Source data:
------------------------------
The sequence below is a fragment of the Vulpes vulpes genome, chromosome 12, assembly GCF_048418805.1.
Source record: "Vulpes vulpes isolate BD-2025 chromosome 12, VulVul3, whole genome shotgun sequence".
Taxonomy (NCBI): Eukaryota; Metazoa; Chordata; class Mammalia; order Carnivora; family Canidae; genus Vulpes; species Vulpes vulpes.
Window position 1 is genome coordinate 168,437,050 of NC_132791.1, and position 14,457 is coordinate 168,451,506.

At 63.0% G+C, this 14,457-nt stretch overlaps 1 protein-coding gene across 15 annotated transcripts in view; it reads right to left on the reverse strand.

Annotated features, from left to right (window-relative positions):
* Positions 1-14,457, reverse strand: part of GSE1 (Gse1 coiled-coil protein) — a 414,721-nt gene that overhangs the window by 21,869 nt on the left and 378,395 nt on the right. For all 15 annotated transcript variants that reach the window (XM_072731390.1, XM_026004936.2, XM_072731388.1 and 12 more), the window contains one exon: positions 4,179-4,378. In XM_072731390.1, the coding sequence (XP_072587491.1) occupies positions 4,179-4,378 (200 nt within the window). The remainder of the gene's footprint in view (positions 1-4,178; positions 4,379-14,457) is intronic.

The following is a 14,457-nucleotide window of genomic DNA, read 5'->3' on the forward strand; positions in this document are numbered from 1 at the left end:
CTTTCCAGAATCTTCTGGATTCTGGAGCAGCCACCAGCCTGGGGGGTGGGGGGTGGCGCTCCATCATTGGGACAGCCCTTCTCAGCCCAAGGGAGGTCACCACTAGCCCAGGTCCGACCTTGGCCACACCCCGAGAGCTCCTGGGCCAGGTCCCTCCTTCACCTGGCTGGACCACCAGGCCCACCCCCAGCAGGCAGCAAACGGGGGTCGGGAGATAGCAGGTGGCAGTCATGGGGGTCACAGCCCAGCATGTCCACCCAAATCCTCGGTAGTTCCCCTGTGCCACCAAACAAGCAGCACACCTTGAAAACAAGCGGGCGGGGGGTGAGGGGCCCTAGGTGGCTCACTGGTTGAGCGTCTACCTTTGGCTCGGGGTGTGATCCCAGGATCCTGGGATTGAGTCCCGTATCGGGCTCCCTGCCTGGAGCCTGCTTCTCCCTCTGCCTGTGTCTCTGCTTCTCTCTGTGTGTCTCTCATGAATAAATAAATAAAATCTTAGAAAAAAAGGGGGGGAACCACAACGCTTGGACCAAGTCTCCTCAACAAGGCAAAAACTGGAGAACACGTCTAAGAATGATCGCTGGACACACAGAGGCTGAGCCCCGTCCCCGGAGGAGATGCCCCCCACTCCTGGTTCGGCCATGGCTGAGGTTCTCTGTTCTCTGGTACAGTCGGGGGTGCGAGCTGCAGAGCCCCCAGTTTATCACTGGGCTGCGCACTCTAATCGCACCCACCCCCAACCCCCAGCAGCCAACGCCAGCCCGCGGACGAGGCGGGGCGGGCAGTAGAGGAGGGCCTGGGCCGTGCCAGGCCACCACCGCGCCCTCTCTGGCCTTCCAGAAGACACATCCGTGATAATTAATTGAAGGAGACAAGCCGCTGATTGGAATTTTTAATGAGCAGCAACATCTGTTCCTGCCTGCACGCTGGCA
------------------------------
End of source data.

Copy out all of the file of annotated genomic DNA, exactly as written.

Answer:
The sequence below is a fragment of the Vulpes vulpes genome, chromosome 12, assembly GCF_048418805.1.
Source record: "Vulpes vulpes isolate BD-2025 chromosome 12, VulVul3, whole genome shotgun sequence".
Taxonomy (NCBI): Eukaryota; Metazoa; Chordata; class Mammalia; order Carnivora; family Canidae; genus Vulpes; species Vulpes vulpes.
Window position 1 is genome coordinate 168,437,050 of NC_132791.1, and position 14,457 is coordinate 168,451,506.

At 63.0% G+C, this 14,457-nt stretch overlaps 1 protein-coding gene across 15 annotated transcripts in view; it reads right to left on the reverse strand.

Annotated features, from left to right (window-relative positions):
* Positions 1-14,457, reverse strand: part of GSE1 (Gse1 coiled-coil protein) — a 414,721-nt gene that overhangs the window by 21,869 nt on the left and 378,395 nt on the right. For all 15 annotated transcript variants that reach the window (XM_072731390.1, XM_026004936.2, XM_072731388.1 and 12 more), the window contains one exon: positions 4,179-4,378. In XM_072731390.1, the coding sequence (XP_072587491.1) occupies positions 4,179-4,378 (200 nt within the window). The remainder of the gene's footprint in view (positions 1-4,178; positions 4,379-14,457) is intronic.

The following is a 14,457-nucleotide window of genomic DNA, read 5'->3' on the forward strand; positions in this document are numbered from 1 at the left end:
CTTTCCAGAATCTTCTGGATTCTGGAGCAGCCACCAGCCTGGGGGGTGGGGGGTGGCGCTCCATCATTGGGACAGCCCTTCTCAGCCCAAGGGAGGTCACCACTAGCCCAGGTCCGACCTTGGCCACACCCCGAGAGCTCCTGGGCCAGGTCCCTCCTTCACCTGGCTGGACCACCAGGCCCACCCCCAGCAGGCAGCAAACGGGGGTCGGGAGATAGCAGGTGGCAGTCATGGGGGTCACAGCCCAGCATGTCCACCCAAATCCTCGGTAGTTCCCCTGTGCCACCAAACAAGCAGCACACCTTGAAAACAAGCGGGCGGGGGGTGAGGGGCCCTAGGTGGCTCACTGGTTGAGCGTCTACCTTTGGCTCGGGGTGTGATCCCAGGATCCTGGGATTGAGTCCCGTATCGGGCTCCCTGCCTGGAGCCTGCTTCTCCCTCTGCCTGTGTCTCTGCTTCTCTCTGTGTGTCTCTCATGAATAAATAAATAAAATCTTAGAAAAAAAGGGGGGGAACCACAACGCTTGGACCAAGTCTCCTCAACAAGGCAAAAACTGGAGAACACGTCTAAGAATGATCGCTGGACACACAGAGGCTGAGCCCCGTCCCCGGAGGAGATGCCCCCCACTCCTGGTTCGGCCATGGCTGAGGTTCTCTGTTCTCTGGTACAGTCGGGGGTGCGAGCTGCAGAGCCCCCAGTTTATCACTGGGCTGCGCACTCTAATCGCACCCACCCCCAACCCCCAGCAGCCAACGCCAGCCCGCGGACGAGGCGGGGCGGGCAGTAGAGGAGGGCCTGGGCCGTGCCAGGCCACCACCGCGCCCTCTCTGGCCTTCCAGAAGACACATCCGTGATAATTAATTGAAGGAGACAAGCCGCTGATTGGAATTTTTAATGAGCAGCAACATCTGTTCCTGCCTGCACGCTGGCA